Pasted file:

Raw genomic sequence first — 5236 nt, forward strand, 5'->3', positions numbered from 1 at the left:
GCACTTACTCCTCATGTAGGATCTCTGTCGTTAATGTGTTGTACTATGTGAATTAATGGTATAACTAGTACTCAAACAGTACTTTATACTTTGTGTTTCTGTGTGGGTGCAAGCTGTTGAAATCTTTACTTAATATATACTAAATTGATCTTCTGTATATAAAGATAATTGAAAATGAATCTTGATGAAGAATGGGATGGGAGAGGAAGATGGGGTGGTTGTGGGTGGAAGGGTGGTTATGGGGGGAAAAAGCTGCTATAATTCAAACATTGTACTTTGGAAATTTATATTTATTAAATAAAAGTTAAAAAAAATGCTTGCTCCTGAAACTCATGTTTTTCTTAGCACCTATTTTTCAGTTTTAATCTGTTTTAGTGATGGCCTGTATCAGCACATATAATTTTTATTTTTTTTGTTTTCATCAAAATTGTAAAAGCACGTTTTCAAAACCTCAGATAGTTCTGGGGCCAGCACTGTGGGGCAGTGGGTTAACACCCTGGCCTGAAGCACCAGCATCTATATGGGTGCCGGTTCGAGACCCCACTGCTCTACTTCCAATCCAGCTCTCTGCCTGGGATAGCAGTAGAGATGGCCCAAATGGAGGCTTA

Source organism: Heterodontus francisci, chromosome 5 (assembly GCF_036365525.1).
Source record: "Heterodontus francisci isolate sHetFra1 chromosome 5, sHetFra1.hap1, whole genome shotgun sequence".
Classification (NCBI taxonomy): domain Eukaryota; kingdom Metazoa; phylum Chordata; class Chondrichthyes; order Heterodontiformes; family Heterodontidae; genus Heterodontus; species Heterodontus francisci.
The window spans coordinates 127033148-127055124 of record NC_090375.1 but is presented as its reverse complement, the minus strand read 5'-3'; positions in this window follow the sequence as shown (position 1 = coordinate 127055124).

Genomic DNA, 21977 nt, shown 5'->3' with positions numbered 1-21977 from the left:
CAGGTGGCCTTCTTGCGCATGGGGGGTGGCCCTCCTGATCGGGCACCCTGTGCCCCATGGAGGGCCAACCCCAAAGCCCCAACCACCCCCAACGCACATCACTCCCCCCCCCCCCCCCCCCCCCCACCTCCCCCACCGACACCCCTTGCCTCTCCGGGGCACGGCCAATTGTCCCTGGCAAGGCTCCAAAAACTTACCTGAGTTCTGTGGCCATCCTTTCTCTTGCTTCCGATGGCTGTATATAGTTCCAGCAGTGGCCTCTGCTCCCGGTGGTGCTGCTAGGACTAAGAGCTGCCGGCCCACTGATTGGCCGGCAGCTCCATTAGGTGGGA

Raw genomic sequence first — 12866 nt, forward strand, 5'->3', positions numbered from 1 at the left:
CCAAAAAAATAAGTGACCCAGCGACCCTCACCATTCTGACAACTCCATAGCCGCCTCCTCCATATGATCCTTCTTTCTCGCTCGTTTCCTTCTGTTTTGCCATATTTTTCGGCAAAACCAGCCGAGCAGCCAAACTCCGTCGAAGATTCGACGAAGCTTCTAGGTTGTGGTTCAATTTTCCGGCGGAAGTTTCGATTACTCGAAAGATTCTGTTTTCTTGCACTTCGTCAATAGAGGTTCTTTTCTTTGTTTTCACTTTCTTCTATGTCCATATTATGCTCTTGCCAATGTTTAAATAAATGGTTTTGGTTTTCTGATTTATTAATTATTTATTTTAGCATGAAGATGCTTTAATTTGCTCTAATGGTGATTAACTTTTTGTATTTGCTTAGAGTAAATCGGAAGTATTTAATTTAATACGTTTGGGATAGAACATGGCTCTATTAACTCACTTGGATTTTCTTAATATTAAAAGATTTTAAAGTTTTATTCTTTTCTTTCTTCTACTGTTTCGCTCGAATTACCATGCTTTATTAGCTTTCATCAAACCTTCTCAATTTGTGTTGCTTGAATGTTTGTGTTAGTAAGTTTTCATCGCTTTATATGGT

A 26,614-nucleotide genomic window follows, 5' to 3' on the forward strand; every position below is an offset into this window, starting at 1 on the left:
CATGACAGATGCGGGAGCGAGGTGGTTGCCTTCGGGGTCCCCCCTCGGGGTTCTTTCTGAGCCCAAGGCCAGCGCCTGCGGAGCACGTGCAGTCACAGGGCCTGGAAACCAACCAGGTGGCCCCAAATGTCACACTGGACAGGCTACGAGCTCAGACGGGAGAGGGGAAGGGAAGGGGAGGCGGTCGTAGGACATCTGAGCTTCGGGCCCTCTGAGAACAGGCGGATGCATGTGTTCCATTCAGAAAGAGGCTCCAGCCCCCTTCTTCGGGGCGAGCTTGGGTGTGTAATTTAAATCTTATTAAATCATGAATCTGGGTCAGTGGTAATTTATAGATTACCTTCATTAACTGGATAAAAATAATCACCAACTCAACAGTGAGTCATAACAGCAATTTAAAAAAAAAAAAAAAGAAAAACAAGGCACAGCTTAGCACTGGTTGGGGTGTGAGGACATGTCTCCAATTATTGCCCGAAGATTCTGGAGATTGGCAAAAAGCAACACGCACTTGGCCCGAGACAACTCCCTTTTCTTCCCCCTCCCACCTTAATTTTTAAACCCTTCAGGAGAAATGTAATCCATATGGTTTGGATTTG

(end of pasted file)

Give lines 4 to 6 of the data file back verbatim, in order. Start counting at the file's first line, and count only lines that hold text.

Source record: "Heterodontus francisci isolate sHetFra1 chromosome 5, sHetFra1.hap1, whole genome shotgun sequence".
Classification (NCBI taxonomy): domain Eukaryota; kingdom Metazoa; phylum Chordata; class Chondrichthyes; order Heterodontiformes; family Heterodontidae; genus Heterodontus; species Heterodontus francisci.
The window spans coordinates 127033148-127055124 of record NC_090375.1 but is presented as its reverse complement, the minus strand read 5'-3'; positions in this window follow the sequence as shown (position 1 = coordinate 127055124).